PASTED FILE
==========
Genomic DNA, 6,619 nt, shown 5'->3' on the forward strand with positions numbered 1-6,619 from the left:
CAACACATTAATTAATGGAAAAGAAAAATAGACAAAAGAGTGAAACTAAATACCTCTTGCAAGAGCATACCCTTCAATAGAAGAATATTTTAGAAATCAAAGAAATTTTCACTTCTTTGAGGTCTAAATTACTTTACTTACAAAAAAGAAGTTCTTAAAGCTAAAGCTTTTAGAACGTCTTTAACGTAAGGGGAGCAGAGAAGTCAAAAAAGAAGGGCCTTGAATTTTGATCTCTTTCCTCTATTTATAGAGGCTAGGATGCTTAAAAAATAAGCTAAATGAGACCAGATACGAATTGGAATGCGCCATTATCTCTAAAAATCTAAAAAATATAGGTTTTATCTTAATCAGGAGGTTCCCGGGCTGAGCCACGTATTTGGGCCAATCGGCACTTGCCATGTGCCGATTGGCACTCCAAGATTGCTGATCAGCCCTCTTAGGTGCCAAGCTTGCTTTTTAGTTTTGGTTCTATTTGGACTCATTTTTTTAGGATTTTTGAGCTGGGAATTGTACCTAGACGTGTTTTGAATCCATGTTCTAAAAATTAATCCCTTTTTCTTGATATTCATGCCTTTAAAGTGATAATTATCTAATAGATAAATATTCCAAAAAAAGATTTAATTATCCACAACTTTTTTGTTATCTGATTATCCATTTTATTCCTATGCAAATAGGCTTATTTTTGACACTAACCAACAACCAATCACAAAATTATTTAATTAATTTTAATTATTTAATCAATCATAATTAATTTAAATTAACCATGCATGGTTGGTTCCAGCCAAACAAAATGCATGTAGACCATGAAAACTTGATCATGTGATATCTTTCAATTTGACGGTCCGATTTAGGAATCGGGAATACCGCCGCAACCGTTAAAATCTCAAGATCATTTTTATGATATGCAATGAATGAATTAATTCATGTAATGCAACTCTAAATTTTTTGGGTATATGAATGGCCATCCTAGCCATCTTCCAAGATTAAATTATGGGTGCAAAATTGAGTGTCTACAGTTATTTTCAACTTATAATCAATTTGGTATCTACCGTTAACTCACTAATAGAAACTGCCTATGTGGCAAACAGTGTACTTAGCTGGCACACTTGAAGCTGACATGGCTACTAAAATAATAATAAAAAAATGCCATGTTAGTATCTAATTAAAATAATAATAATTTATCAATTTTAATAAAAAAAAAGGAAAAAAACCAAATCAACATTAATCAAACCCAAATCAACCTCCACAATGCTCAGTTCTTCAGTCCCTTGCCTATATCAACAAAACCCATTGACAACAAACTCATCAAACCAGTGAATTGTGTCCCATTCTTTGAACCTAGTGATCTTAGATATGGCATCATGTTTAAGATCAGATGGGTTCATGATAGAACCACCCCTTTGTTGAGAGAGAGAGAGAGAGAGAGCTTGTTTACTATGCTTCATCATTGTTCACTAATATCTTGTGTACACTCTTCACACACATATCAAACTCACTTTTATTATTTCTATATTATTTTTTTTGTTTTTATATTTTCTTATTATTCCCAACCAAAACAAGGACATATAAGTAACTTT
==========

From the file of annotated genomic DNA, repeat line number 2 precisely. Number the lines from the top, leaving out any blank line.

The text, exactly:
CAACACATTAATTAATGGAAAAGAAAAATAGACAAAAGAGTGAAACTAAATACCTCTTGCAAGAGCATACCCTTCAATAGAAGAATATTTTAGAAATCAAAGAAATTTTCACTTCTTTGAGGTCTAAATTACTTTACTTACAAAAAAGAAGTTCTTAAAGCTAAAGCTTTTAGAACGTCTTTAACGTAAGGGGAGCAGAGAAGTCAAAAAAGAAGGGCCTTGAATTTTGATCTCTTTCCTCTATTTATAGAGGCTAGGATGCTTAAAAAATAAGCTAAATGAGACCAGATACGAATTGGAATGCGCCATTATCTCTAAAAATCTAAAAAATATAGGTTTTATCTTAATCAGGAGGTTCCCGGGCTGAGCCACGTATTTGGGCCAATCGGCACTTGCCATGTGCCGATTGGCACTCCAAGATTGCTGATCAGCCCTCTTAGGTGCCAAGCTTGCTTTTTAGTTTTGGTTCTATTTGGACTCATTTTTTTAGGATTTTTGAGCTGGGAATTGTACCTAGACGTGTTTTGAATCCATGTTCTAAAAATTAATCCCTTTTTCTTGATATTCATGCCTTTAAAGTGATAATTATCTAATAGATAAATATTCCAAAAAAAGATTTAATTATCCACAACTTTTTTGTTATCTGATTATCCATTTTATTCCTATGCAAATAGGCTTATTTTTGACACTAACCAACAACCAATCACAAAATTATTTAATTAATTTTAATTATTTAATCAATCATAATTAATTTAAATTAACCATGCATGGTTGGTTCCAGCCAAACAAAATGCATGTAGACCATGAAAACTTGATCATGTGATATCTTTCAATTTGACGGTCCGATTTAGGAATCGGGAATACCGCCGCAACCGTTAAAATCTCAAGATCATTTTTATGATATGCAATGAATGAATTAATTCATGTAATGCAACTCTAAATTTTTTGGGTATATGAATGGCCATCCTAGCCATCTTCCAAGATTAAATTATGGGTGCAAAATTGAGTGTCTACAGTTATTTTCAACTTATAATCAATTTGGTATCTACCGTTAACTCACTAATAGAAACTGCCTATGTGGCAAACAGTGTACTTAGCTGGCACACTTGAAGCTGACATGGCTACTAAAATAATAATAAAAAAATGCCATGTTAGTATCTAATTAAAATAATAATAATTTATCAATTTTAATAAAAAAAAAGGAAAAAAACCAAATCAACATTAATCAAACCCAAATCAACCTCCACAATGCTCAGTTCTTCAGTCCCTTGCCTATATCAACAAAACCCATTGACAACAAACTCATCAAACCAGTGAATTGTGTCCCATTCTTTGAACCTAGTGATCTTAGATATGGCATCATGTTTAAGATCAGATGGGTTCATGATAGAACCACCCCTTTGTTGAGAGAGAGAGAGAGAGAGAGCTTGTTTACTATGCTTCATCATTGTTCACTAATATCTTGTGTACACTCTTCACACACATATCAAACTCACTTTTATTATTTCTATATTATTTTTTTTGTTTTTATATTTTCTTATTATTCCCAACCAAAACAAGGACATATAAGTAACTTT